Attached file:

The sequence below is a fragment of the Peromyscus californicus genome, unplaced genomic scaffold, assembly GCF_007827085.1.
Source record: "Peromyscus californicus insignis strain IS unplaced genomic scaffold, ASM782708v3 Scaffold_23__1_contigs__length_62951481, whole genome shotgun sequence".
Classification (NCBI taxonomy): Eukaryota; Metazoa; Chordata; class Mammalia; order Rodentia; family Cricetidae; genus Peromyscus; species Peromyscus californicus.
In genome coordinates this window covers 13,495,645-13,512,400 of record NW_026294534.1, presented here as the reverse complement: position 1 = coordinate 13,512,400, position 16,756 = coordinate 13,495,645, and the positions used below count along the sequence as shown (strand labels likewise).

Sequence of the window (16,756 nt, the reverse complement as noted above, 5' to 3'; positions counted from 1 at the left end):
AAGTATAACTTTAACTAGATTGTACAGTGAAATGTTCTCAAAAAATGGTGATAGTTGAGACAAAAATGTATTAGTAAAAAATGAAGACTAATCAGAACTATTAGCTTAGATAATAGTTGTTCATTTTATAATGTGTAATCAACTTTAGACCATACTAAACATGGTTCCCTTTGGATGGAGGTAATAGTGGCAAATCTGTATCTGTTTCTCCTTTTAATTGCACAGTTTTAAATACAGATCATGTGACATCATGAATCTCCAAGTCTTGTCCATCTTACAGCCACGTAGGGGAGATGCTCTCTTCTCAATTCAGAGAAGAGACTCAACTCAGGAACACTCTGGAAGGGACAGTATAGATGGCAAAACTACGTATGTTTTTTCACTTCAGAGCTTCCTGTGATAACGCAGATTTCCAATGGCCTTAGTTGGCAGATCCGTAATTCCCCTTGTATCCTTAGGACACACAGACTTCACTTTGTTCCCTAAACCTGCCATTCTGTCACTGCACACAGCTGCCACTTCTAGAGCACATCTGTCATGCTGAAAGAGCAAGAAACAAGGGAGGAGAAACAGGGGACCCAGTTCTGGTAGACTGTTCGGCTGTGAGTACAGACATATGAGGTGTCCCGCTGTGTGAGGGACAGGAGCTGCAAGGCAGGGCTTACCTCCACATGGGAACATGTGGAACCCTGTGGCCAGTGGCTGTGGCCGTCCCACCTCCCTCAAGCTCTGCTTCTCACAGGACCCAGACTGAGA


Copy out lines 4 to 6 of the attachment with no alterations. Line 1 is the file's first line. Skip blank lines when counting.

In genome coordinates this window covers 13,495,645-13,512,400 of record NW_026294534.1, presented here as the reverse complement: position 1 = coordinate 13,512,400, position 16,756 = coordinate 13,495,645, and the positions used below count along the sequence as shown (strand labels likewise).

Sequence of the window (16,756 nt, the reverse complement as noted above, 5' to 3'; positions counted from 1 at the left end):
AAGTATAACTTTAACTAGATTGTACAGTGAAATGTTCTCAAAAAATGGTGATAGTTGAGACAAAAATGTATTAGTAAAAAATGAAGACTAATCAGAACTATTAGCTTAGATAATAGTTGTTCATTTTATAATGTGTAATCAACTTTAGACCATACTAAACATGGTTCCCTTTGGATGGAGGTAATAGTGGCAAATCTGTATCTGTTTCTCCTTTTAATTGCACAGTTTTAAATACAGATCATGTGACATCATGAATCTCCAAGTCTTGTCCATCTTACAGCCACGTAGGGGAGATGCTCTCTTCTCAATTCAGAGAAGAGACTCAACTCAGGAACACTCTGGAAGGGACAGTATAGATGGCAAAACTACGTATGTTTTTTCACTTCAGAGCTTCCTGTGATAACGCAGATTTCCAATGGCCTTAGTTGGCAGATCCGTAATTCCCCTTGTATCCTTAGGACACACAGACTTCACTTTGTTCCCTAAACCTGCCATTCTGTCACTGCACACAGCTGCCACTTCTAGAGCACATCTGTCATGCTGAAAGAGCAAGAAACAAGGGAGGAGAAACAGGGGACCCAGTTCTGGTAGACTGTTCGGCTGTGAGTACAGACATATGAGGTGTCCCGCTGTGTGAGGGACAGGAGCTGCAAGGCAGGGCTTACCTCCACATGGGAACATGTGGAACCCTGTGGCCAGTGGCTGTGGCCGTCCCACCTCCCTCAAGCTCTGCTTCTCACAGGACCCAGACTGAGA